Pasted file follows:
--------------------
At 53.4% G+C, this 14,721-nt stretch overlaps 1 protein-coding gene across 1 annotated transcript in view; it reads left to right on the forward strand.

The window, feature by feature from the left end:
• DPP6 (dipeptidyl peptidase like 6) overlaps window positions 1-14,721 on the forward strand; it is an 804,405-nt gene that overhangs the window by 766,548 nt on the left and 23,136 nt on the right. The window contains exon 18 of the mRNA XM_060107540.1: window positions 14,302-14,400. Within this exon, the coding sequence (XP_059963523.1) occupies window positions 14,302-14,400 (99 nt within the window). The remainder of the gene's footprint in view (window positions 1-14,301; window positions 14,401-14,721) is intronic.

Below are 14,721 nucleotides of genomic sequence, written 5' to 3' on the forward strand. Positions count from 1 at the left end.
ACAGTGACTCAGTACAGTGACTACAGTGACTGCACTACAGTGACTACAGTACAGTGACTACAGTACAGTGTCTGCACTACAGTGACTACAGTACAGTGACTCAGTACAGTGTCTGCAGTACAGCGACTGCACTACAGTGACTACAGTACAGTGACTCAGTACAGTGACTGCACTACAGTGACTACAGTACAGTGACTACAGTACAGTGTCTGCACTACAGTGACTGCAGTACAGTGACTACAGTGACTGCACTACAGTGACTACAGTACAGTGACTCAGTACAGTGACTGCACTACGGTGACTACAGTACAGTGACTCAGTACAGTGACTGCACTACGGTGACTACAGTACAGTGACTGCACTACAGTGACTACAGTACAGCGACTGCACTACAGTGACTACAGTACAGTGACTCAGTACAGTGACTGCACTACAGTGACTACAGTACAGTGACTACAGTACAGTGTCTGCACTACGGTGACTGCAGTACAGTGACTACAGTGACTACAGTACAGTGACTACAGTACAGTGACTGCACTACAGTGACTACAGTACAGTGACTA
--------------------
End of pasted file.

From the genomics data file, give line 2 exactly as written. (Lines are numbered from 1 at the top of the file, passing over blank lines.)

The window, feature by feature from the left end: